Chinese citizens and industry are both willing to do their part to help turnaround the country’s water crisis, according to a new survey, but they don’t see how without a mechanism that allows the government, industry and end users to work together. Could that missing mechanism be market discipline, rule of law and citizen empowerment?
Lisa Peryman has worked with Greenpeace Australia and The Wilderness Society (Australia). She studied journalism in New Zealand and book and magazine publishing in Canada. Her background includes reporting and editing for daily newspapers and trade magazines, as well as creative copywriting for broadcast. Lisa is continuing her studies in Canada and currently works with Probe International as an editor and writer.
A UN audit of billions in aid money earmarked for starving Somalis remains largely unaccounted for due to violence and corruption in a country caught between Islamists and a kleptocractic government.
Another major earthquake has struck China’s Yunnan Province. Close to the epicenter of the earthquake are a number of hydropower dams. We asked Chinese geologist Fan Xiao: “Is there a link?”
The September 2014 issue of the monthly current affairs magazine, Africa in Fact, offers a dramatic snapshot of the all-embracing and, at times, astonishing ways in which the cancer of corruption impacts societies, diverting resources from much-needed public services, ranging from health care to national defence, into private pockets.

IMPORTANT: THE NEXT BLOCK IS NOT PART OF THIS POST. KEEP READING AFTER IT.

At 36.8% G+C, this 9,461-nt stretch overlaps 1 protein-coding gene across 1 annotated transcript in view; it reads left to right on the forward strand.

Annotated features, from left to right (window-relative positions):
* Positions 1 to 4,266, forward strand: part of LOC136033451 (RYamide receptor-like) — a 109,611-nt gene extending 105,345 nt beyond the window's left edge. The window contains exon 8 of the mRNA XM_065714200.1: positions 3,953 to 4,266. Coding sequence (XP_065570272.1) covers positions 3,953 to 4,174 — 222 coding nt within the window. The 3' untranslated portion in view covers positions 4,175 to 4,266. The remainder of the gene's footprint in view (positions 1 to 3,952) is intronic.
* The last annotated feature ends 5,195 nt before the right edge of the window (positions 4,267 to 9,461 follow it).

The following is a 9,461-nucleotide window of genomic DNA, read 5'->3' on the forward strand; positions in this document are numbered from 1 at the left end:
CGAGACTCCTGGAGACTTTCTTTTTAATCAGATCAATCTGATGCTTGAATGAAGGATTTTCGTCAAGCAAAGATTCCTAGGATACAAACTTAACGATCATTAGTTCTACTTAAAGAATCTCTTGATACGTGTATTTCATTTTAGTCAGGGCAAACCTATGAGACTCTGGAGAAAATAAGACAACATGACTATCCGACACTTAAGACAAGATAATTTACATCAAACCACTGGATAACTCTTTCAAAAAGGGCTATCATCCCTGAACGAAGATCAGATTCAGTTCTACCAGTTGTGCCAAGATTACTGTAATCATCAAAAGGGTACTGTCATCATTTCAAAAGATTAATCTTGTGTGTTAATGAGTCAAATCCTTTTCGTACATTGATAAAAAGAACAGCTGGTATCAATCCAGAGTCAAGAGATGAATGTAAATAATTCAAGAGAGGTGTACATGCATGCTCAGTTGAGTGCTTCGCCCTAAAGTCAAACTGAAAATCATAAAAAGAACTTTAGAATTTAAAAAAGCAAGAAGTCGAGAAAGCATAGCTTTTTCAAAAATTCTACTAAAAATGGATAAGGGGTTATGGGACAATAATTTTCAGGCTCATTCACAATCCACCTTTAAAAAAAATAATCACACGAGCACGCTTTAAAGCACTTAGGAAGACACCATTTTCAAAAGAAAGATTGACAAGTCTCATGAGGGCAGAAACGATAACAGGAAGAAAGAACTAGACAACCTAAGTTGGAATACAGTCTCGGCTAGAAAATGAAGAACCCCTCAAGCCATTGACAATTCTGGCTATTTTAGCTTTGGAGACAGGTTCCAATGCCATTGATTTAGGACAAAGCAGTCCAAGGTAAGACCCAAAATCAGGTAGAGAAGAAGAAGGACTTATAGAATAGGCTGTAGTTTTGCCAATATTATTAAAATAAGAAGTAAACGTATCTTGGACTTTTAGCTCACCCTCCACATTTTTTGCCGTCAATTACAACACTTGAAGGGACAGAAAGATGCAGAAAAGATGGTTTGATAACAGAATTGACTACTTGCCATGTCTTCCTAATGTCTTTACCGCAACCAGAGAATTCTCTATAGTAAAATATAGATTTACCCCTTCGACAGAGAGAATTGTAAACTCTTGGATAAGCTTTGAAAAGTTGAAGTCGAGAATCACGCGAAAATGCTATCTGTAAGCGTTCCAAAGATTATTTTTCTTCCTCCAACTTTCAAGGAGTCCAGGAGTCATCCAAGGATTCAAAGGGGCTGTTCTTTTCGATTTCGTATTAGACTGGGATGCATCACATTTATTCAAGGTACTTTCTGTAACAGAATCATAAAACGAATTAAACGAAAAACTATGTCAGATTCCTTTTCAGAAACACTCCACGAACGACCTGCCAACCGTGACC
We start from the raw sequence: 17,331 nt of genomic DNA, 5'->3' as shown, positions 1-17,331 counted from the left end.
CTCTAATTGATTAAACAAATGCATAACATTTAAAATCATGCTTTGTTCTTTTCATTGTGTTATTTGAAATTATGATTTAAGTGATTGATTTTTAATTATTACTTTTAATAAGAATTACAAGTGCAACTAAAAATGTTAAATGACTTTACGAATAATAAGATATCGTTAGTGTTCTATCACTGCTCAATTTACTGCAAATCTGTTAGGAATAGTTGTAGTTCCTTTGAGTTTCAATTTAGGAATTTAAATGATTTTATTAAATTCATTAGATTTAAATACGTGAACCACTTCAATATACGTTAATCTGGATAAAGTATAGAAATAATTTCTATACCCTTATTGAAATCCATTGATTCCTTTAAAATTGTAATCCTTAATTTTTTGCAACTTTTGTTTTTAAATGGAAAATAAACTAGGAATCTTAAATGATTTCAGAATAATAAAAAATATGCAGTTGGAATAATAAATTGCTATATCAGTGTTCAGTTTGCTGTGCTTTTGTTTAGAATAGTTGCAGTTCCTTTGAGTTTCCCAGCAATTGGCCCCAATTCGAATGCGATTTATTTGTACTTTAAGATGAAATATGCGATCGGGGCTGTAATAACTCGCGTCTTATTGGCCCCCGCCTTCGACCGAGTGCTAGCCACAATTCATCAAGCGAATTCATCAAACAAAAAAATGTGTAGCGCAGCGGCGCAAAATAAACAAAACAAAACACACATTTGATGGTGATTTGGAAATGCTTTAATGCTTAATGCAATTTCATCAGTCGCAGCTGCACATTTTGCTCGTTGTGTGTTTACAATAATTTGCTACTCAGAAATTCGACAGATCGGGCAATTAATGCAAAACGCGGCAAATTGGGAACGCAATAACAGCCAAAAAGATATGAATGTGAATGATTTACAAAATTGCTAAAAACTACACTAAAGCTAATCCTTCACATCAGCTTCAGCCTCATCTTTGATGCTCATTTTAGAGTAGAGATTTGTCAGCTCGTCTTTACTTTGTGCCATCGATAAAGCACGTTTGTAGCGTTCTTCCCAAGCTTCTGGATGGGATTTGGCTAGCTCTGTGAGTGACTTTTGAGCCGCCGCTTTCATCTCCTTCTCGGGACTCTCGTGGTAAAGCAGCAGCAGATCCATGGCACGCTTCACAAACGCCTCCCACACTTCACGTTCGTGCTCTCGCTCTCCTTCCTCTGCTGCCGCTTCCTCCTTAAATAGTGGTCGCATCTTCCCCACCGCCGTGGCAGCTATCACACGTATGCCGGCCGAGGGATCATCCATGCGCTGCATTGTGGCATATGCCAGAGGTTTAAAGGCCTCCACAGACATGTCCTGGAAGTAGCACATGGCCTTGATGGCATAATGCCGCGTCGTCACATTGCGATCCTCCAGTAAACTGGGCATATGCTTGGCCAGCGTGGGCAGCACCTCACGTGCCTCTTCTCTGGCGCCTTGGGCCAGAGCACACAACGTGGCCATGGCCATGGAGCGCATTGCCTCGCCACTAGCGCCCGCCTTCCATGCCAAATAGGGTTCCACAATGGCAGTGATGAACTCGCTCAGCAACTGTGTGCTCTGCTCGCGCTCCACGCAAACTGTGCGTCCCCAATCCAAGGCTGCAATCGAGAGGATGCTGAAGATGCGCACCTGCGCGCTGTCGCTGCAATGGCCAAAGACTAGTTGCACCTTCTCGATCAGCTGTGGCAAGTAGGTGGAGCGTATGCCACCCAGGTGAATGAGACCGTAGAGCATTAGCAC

Bombed, breached, hacked … dams have a long history as weapons of war, seized on or attacked for their capacity to wreak massive havoc and suffering.
A mind-boggling new twist on the road to urbanization.
(May 28, 2014) Another earthquake has struck the Three Gorges Dam reservoir region in central China’s Zigui County. No casualties have been reported so far and officials say the dam is operating normally. The 3.4 magnitude tremor which hit early Monday morning, some 23 km from the dam, follows two earthquakes of magnitude above 4.0 and hundreds of aftershocks which shook the same region in late March of this year. The events rank as significant according to Chinese geologist and environmentalist Fan Xiao, who says they are signals that the seismic threat posed by Three Gorges Dam is at its most critical stage now.
(May 16, 2014) Lake Poyang, the largest freshwater lake in China, has in the past decade suffered record low water levels and its worst drought in 60 years. Although uneven rainfall patterns and industry on the lake are partly behind the decline in volume, the Three Gorges Dam has emerged as a major cause of the lake’s shocking dry-up. On a recent trip to China, Mu Lan, the editor of Probe International’s Chinese Three Gorges Probe news service, explored the link between Poyang’s crisis and the country’s hydro colossus.
(May 7, 2014) Did a rise in Belize’s Macal River, due to the routine release of water from an upstream dam, as part of its daily operations, cause multiple deaths by drowning in recent weeks?